DIGIDESIGN TURBOSYNTH (1988)
The brainchild of the same developers who would later create Pro Tools, Turbosynth was a modular construction kit that invited users to cobble together custom synthesis, sample and effects patches by stringing together various modules with virtual patch cables and offloading the results to a hardware sampler. It was far ahead of its time, with niceties like multi-segment envelopes and custom waveform generation.
ANTARES AUTO-TUNE (1997)
Like it or loathe it, Auto-Tune changed not only how we make music, but the very sound of modern music itself. Used subtly, it’s a useful engineering tool that can save precious studio hours. Pushed to the extreme, it’s an instantly recognisable effect that has managed to transcend its original novelty status to become a modern production staple.
NEMESYS GIGASAMPLER (1998)
Once an obligatory inclusion in any serious studio rack, the hardware multi-sampler was doomed from the moment Nemesys turned their sights on the market.
GigaSampler was the first virtual sampler to offer the ability to stream samples from the hard drive, promising more and larger file sizes and therefore higher quality samples as a result. Though itself obsoleted by plugin samplers, GigaSampler’s file format became something of a standard.
SONIC FOUNDRY ACID (1998)
Acid provided Windows users with a fun and intuitive multitrack audio sequencer into which they could drag specially-prepared ‘Acidized’ audio loops. These loops would automatically adhere to the project’s tempo and key. Other developers would run with the idea and now we have variations of Acid’s approach to loop handling in most DAWs.
RHIZOMATIC ABSYNTH (2000)
Conceived by Brian Clevinger, NI’s classic soft synth was originally a Mac-only affair, albeit with many of the features that we’ve come to know and love in its modern incarnation. Absynth was one of the first software synthesisers to be taken seriously by pro sound designers – and for good reason!
IMAGE-LINE FRUITYLOOPS (1998)
FruityLoops is a true success story. Conceived two decades ago by Didier Dambrin, it started life as a simple four-track MIDI drum machine for Windows. An instant success, it rapidly expanded, with added features like built-in sample-based sound generation giving way to built-in instruments and effects that rival those of any other DAW on the market.
These days, it’s called FL Studio, but its maverick spirit is still evident in every pixel.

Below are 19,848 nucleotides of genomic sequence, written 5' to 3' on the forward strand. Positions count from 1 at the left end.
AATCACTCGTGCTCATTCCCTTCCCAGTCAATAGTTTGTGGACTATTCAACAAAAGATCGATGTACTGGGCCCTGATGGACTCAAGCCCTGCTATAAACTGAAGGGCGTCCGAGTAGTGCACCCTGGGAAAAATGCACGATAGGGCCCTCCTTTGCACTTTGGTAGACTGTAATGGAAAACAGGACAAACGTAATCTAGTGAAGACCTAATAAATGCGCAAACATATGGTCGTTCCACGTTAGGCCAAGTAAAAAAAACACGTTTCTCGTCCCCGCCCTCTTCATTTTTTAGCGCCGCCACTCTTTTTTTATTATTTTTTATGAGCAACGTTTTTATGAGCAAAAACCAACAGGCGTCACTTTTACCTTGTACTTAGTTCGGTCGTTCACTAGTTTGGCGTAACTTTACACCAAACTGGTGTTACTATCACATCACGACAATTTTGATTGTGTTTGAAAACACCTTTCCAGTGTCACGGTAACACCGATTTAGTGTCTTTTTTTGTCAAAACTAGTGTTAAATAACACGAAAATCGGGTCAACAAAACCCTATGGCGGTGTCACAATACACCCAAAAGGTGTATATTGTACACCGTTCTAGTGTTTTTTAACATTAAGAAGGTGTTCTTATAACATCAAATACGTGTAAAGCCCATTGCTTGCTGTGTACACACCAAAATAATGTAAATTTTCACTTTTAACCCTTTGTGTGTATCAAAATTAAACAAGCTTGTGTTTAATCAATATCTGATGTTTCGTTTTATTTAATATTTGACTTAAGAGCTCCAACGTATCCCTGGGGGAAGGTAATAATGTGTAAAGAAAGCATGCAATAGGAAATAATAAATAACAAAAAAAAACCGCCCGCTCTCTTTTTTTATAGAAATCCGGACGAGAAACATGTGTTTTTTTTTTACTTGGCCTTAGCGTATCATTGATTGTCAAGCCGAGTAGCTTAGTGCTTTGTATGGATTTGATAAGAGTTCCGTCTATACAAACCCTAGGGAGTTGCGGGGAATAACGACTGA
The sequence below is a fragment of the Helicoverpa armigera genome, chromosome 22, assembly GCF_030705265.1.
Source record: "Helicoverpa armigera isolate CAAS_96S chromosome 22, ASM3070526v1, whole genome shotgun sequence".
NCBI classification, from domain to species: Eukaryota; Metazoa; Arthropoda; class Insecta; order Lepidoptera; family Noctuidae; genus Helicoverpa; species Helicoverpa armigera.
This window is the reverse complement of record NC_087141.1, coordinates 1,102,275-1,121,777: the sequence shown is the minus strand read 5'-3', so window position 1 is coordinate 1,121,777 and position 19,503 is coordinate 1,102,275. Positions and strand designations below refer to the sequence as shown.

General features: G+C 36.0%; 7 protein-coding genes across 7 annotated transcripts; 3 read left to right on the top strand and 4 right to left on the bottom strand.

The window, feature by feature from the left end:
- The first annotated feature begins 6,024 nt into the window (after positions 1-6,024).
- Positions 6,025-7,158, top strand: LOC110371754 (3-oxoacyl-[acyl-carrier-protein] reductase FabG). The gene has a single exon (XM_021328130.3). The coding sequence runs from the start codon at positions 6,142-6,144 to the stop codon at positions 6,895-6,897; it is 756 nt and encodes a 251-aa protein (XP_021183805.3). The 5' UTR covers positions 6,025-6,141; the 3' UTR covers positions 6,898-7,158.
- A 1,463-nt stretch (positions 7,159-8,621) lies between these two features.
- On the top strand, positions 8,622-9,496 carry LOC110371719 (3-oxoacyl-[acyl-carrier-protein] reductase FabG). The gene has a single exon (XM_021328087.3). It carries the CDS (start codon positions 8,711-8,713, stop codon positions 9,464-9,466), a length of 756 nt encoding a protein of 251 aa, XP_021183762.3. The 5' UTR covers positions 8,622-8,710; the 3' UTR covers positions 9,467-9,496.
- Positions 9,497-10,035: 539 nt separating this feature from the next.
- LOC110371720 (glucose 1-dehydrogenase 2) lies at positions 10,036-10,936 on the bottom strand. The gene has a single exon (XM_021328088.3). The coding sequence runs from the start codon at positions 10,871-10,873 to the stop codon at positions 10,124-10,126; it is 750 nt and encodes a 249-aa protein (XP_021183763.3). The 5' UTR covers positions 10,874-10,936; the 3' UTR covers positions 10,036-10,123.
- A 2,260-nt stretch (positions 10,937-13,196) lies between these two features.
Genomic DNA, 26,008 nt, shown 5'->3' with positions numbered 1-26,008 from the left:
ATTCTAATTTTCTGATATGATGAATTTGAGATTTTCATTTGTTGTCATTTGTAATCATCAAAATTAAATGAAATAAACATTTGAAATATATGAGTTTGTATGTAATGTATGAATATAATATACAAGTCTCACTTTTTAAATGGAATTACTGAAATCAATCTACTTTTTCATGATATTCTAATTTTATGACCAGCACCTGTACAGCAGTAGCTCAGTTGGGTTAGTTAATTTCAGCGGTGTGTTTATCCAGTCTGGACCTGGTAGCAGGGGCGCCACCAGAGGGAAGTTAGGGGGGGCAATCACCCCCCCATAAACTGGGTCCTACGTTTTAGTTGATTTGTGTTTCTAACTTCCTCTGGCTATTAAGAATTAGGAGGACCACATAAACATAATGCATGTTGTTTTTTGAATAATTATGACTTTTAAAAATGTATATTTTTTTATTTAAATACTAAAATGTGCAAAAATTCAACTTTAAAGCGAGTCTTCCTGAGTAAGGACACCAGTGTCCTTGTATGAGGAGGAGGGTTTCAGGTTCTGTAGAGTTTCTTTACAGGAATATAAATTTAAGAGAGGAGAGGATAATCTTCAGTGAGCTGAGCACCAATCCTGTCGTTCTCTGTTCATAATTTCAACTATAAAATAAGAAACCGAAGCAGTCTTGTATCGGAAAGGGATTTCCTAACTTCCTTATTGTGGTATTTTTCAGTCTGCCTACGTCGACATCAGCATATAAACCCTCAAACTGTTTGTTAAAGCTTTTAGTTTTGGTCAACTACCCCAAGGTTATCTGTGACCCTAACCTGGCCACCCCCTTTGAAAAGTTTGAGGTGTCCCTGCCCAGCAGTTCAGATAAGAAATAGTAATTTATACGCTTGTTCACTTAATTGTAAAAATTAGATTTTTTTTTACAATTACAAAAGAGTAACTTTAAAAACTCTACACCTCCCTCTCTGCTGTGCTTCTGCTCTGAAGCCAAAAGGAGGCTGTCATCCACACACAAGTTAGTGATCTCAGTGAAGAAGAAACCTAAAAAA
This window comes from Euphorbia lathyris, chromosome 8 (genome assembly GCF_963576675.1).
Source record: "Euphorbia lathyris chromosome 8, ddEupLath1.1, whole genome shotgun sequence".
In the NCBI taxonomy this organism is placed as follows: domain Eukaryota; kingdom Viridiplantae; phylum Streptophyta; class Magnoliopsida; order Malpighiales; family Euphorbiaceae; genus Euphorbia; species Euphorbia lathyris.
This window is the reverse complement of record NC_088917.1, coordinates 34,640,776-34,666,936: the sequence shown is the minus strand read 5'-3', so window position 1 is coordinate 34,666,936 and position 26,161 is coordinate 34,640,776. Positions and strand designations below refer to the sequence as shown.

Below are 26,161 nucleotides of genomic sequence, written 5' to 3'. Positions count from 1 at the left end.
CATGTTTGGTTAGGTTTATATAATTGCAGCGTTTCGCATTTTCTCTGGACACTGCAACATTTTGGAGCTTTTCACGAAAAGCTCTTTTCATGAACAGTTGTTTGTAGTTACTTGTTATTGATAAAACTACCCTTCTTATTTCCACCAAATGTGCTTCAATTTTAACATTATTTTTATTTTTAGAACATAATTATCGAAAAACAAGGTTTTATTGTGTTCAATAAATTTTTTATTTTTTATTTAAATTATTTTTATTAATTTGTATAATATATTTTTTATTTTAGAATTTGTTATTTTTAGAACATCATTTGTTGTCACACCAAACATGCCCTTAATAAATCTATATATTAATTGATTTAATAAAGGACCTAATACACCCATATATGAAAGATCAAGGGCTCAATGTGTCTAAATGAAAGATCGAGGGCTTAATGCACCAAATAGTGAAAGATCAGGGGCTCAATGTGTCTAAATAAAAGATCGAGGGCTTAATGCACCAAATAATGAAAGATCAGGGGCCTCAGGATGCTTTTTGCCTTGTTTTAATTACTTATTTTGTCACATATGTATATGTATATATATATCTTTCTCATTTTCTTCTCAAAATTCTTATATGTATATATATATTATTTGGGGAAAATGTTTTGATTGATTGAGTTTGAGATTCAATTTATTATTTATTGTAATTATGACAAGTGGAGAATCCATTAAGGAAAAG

JEFF MCCLINTOCK SYNTHEDIT (1999)
Graphical modular programming environments that facilitate building custom effects and instruments had been around for decades when SynthEdit was released. Yet Jeff McClintock’s Windows modular had an ace up its sleeve: it allowed anything built with it to be exported as an independent VST plugin. That meant would-be developers could build and release plugins without writing a single line of code. The results were nothing short of seismic, with countless SynthEdit-made plugins populating VST plugins folders worldwide.
IK MULTIMEDIA SAMPLETANK (2001)
IK Multimedia brought the ‘ROMpler’ fixed sample playback instrument concept to the desktop in 2001 with SampleTank, offering a large assortment of bread and butter sounds in a powerful, multitimbral plugin. Other developers followed, but SampleTank is still going strong.
APPLE GARAGEBAND (2004)
By the time Apple acquired Emagic in 2002, the latter’s Logic had become a much-loved cross-platform DAW. Under the Cupertino giant, it continued to grow – but only for users of OS X. Along the way, Apple tasked the former Emagic developers with creating a self-contained, entry-level DAW to include in its iLife software suite, eventually included with every Apple computer. As a result, GarageBand has introduced countless casual users to the world of music production.
Developer’s recognised Apple’s iPad as a powerful music-making platform even before it was launched. When the fruity fondleslab did come out, the App Store was quickly crowded with interesting and inspiring tools from the likes of Korg, VirSyn, Steinberg and Image-Line. The only trouble was that none of them could be interconnected. Enter AudioBus, giving users a means by which instruments, effects, sequencers and recorders could be patched in, out and through one another. Developers quickly adopted it as something of a standard, much to the relief of iOS users everywhere.
It might seem old hat now, but Turbosynth’s graphical patching environment was cutting-edge stuff in 1988!
It’s hard to believe that the comprehensive DAW known as FL Studio grew from a humble drum sequencer!
Eventually, GigaSampler gave way to GigaStudio, before being swallowed up and abandoned by Tascam